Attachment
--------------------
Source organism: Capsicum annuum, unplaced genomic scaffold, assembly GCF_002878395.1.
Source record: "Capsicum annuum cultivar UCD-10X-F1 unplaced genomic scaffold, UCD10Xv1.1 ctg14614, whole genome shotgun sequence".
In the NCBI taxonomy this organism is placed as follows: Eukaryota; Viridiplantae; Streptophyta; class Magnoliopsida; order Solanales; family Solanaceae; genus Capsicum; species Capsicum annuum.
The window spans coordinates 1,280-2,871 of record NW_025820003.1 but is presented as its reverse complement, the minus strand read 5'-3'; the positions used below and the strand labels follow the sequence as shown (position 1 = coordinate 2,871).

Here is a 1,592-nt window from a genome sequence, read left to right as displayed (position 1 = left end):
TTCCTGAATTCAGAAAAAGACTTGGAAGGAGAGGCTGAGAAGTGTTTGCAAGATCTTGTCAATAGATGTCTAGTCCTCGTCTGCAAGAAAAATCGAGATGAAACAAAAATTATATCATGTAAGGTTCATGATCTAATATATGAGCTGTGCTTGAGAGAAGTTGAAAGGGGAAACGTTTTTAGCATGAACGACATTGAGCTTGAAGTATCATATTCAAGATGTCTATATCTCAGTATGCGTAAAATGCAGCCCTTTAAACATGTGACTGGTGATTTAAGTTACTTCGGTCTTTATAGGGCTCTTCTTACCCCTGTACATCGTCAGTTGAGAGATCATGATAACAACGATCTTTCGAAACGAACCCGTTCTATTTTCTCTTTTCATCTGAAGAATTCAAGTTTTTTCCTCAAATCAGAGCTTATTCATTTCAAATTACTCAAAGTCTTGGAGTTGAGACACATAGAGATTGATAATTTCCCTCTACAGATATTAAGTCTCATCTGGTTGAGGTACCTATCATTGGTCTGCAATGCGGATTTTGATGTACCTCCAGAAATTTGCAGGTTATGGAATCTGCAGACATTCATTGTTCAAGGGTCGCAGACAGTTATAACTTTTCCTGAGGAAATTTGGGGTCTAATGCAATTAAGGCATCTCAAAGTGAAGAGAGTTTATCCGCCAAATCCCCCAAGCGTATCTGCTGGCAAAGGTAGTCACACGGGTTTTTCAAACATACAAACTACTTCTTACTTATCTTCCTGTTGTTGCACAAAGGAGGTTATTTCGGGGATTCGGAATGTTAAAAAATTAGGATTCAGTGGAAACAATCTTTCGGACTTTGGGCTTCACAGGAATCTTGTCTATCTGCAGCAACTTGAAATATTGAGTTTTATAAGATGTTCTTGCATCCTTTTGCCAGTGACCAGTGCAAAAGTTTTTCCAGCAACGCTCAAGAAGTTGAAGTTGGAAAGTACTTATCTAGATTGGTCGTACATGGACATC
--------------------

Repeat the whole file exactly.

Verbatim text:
Source organism: Capsicum annuum, unplaced genomic scaffold, assembly GCF_002878395.1.
Source record: "Capsicum annuum cultivar UCD-10X-F1 unplaced genomic scaffold, UCD10Xv1.1 ctg14614, whole genome shotgun sequence".
In the NCBI taxonomy this organism is placed as follows: Eukaryota; Viridiplantae; Streptophyta; class Magnoliopsida; order Solanales; family Solanaceae; genus Capsicum; species Capsicum annuum.
The window spans coordinates 1,280-2,871 of record NW_025820003.1 but is presented as its reverse complement, the minus strand read 5'-3'; the positions used below and the strand labels follow the sequence as shown (position 1 = coordinate 2,871).

Here is a 1,592-nt window from a genome sequence, read left to right as displayed (position 1 = left end):
TTCCTGAATTCAGAAAAAGACTTGGAAGGAGAGGCTGAGAAGTGTTTGCAAGATCTTGTCAATAGATGTCTAGTCCTCGTCTGCAAGAAAAATCGAGATGAAACAAAAATTATATCATGTAAGGTTCATGATCTAATATATGAGCTGTGCTTGAGAGAAGTTGAAAGGGGAAACGTTTTTAGCATGAACGACATTGAGCTTGAAGTATCATATTCAAGATGTCTATATCTCAGTATGCGTAAAATGCAGCCCTTTAAACATGTGACTGGTGATTTAAGTTACTTCGGTCTTTATAGGGCTCTTCTTACCCCTGTACATCGTCAGTTGAGAGATCATGATAACAACGATCTTTCGAAACGAACCCGTTCTATTTTCTCTTTTCATCTGAAGAATTCAAGTTTTTTCCTCAAATCAGAGCTTATTCATTTCAAATTACTCAAAGTCTTGGAGTTGAGACACATAGAGATTGATAATTTCCCTCTACAGATATTAAGTCTCATCTGGTTGAGGTACCTATCATTGGTCTGCAATGCGGATTTTGATGTACCTCCAGAAATTTGCAGGTTATGGAATCTGCAGACATTCATTGTTCAAGGGTCGCAGACAGTTATAACTTTTCCTGAGGAAATTTGGGGTCTAATGCAATTAAGGCATCTCAAAGTGAAGAGAGTTTATCCGCCAAATCCCCCAAGCGTATCTGCTGGCAAAGGTAGTCACACGGGTTTTTCAAACATACAAACTACTTCTTACTTATCTTCCTGTTGTTGCACAAAGGAGGTTATTTCGGGGATTCGGAATGTTAAAAAATTAGGATTCAGTGGAAACAATCTTTCGGACTTTGGGCTTCACAGGAATCTTGTCTATCTGCAGCAACTTGAAATATTGAGTTTTATAAGATGTTCTTGCATCCTTTTGCCAGTGACCAGTGCAAAAGTTTTTCCAGCAACGCTCAAGAAGTTGAAGTTGGAAAGTACTTATCTAGATTGGTCGTACATGGACATC